How changing definitions of disease affects us all
In 1967, the first trial showing the benefits of treating high blood pressure was published. This trial used a definition of high blood pressure that included only a tiny proportion of the population. By 2017, a new definition of high blood pressure in the US labelled 46% of adults as having the condition, increasing the prevalence overnight by 38%.
The trend to widen disease definitions is happening across all of medicine. Sometimes it happens because an expert body changes the definition, as happened with high blood pressure. Most new guidelines widen the definition of the disease they are considering. Another example is polycystic ovarian syndrome. The definition adopted by recent international guidelines increased the prevalence compared to a previous definition in Australian women aged 27 to 34 from about 9% to about 18%.
Sometimes the change happens because of the introduction of a new test that is able to detect milder cases of disease. The introduction of a new form of imaging to investigate suspected pulmonary embolism is thought to be the main factor behind the 45% increase in hospital admissions for this condition in Western Australia between 2002 and 2010, with some question over whether these newly detected cases benefit from treatment. Sometimes factors outside of medicine can be a driver as in the case of Autism. Helping children to access educational assistance seems to be one of the reasons for the increasing rates of autism diagnosis.
We often hear claims of “epidemics” of diseases, but often the apparent increase is due to increasing numbers of people being included in the definition, rather than the population becoming unhealthier. In the past 20 years, the prevalence of diabetes in Australia has increased from approximately 3% to 6%. However, since no tracking was conducted after a change in the definition of diabetes in 1997, it’s not known how much of this is due to lowering the threshold for diagnosis and how much is due to a true increase.
Survival rates of five years or more are frequently quoted as a measure of how successful health systems are in treating a disease. Measuring health outcomes such as survival rates is an unreliable way to assess changes over time or differences between regions. Survival rates will artificially look like they are improving when patients with milder or earlier forms of disease are included in the disease definition. These patients are less likely to die from their disease, but are included in the number of cases of disease, causing survival rates to artificially increase. This effect is especially obvious when screening programs are started. Survival rates and other measures using health outcomes per case diagnosed shouldn’t be used to assess the effectiveness of screening or other forms of testing, or to measure the success of health programs over time or between regions.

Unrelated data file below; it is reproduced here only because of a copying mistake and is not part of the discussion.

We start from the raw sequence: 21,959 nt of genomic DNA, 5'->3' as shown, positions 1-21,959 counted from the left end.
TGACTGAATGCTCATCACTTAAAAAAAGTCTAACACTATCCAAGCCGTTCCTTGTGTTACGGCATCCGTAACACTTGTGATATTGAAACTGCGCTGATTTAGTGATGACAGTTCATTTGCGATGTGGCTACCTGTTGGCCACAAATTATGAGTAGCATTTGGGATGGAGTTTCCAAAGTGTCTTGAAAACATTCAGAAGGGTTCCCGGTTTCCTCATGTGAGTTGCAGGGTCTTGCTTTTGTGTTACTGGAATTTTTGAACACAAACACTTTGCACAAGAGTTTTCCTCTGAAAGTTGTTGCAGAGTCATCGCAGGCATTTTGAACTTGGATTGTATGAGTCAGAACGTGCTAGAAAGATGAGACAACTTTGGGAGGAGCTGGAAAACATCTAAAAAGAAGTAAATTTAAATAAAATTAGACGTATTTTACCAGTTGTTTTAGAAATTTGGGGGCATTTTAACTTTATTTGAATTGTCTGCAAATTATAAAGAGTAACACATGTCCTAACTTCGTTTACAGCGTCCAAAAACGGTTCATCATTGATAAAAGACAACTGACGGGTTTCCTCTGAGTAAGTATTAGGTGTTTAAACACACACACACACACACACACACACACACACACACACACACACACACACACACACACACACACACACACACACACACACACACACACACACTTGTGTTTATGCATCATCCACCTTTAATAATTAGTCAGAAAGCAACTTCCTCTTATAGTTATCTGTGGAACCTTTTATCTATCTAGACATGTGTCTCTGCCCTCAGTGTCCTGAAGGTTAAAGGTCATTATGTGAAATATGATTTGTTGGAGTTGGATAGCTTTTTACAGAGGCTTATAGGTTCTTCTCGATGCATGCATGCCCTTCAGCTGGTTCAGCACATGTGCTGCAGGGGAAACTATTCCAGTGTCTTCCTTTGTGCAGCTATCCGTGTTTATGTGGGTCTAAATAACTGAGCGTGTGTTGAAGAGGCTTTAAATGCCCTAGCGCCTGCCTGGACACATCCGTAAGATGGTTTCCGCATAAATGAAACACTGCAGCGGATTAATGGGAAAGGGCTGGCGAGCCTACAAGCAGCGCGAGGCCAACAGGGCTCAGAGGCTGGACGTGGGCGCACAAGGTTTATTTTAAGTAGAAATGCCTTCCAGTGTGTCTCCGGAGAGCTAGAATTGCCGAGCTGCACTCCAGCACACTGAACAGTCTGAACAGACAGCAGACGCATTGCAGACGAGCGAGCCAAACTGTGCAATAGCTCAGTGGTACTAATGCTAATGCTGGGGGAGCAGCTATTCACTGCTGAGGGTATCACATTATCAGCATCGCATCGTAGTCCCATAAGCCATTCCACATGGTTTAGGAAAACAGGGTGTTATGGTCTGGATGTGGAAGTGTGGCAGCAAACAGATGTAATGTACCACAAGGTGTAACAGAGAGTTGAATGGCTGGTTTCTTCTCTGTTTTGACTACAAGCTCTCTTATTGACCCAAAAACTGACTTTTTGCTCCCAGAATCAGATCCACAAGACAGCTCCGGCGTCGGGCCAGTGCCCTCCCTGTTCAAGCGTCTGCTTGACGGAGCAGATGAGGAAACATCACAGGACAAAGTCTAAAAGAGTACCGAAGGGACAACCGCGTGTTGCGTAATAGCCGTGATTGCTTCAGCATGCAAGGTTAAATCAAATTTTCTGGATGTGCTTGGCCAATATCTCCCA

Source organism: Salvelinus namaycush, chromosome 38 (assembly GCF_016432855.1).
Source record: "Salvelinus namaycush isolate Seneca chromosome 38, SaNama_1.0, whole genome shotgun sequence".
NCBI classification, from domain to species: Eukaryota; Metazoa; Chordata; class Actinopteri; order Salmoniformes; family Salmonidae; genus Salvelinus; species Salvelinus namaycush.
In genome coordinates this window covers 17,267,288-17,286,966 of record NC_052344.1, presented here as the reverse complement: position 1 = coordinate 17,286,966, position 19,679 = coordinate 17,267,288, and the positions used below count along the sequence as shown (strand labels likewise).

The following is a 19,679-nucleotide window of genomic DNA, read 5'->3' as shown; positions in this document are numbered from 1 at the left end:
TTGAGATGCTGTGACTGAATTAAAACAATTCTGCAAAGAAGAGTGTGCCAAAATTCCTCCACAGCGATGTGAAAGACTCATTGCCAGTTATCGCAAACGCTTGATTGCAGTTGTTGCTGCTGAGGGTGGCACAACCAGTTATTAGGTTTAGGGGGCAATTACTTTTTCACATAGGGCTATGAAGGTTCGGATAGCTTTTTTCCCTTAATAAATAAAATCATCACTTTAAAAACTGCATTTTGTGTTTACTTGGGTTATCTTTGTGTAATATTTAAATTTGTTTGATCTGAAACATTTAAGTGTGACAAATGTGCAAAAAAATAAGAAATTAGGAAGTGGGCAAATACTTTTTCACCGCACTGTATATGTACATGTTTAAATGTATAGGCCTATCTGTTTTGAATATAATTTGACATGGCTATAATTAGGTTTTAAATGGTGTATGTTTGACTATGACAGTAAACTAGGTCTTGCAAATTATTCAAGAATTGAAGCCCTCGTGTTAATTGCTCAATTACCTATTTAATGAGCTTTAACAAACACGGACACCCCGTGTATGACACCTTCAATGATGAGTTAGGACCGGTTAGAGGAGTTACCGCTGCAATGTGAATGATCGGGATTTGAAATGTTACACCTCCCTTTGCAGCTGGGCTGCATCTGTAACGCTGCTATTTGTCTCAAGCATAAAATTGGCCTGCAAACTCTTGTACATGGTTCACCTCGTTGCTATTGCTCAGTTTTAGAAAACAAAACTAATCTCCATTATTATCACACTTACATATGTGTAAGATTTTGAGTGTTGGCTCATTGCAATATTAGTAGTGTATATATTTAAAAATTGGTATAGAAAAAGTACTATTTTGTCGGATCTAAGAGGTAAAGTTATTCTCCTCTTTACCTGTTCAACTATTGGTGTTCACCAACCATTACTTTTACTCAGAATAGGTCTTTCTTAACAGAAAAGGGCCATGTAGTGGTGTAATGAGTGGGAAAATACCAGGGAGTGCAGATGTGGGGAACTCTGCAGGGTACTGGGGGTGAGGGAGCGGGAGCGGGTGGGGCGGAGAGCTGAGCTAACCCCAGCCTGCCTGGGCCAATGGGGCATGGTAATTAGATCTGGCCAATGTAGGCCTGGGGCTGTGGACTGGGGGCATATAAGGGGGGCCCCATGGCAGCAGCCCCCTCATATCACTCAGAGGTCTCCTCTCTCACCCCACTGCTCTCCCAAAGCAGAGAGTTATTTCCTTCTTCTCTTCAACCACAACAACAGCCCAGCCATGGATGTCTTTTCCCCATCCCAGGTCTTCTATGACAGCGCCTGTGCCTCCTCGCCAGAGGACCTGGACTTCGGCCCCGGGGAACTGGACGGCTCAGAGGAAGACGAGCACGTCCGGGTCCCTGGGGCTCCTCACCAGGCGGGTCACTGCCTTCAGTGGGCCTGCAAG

Part of the drive for widening disease definitions comes from the belief ‘prevention is better than cure’, and catching a disease early leads to better outcomes. In fact, most studies show the opposite. Patients with earlier and milder disease are less likely to benefit from treatment, but are just as likely as those with more advanced disease to suffer side effects from treatment, so the chances of overall harm are greater. This isn’t always true. Lowering the threshold used to define high blood pressure has clearly benefited many people, but the pendulum has swung too far and is now causing harm. We need better methods to ensure potential changes to disease definitions are evaluated rigorously by groups without academic and financial conflicts of interest.
Widening disease definitions affects us all because these changes are threatening the sustainability of healthcare systems worldwide. Treating patients with milder disease earlier takes resources and attention away from those with more severe illnesses. A Chinese study estimated treating additional patients affected by changes to the definition of diabetes, high cholesterol and high blood pressure, which happened around the year 2000, would have consumed 56% of the entire Chinese government’s total health expenditure.
In 1978, Susan Sontag wrote “Everyone who is born holds dual citizenship, in the kingdom of the well and in the kingdom of the sick. Although we all prefer to use the good passport, sooner or later each of us is obliged, at least for a spell, to identify ourselves as citizens of that other place.” We need to stop sending people to that other place unless we are certain we are doing them more good than harm.
Professor Jenny Doust is a Clinical Professorial Research Fellow with the School of Public Health. Her new study titled: Potential consequences of changing disease classifications is published in the journal JAMA and analyses how changing disease definition can have harmful consequences.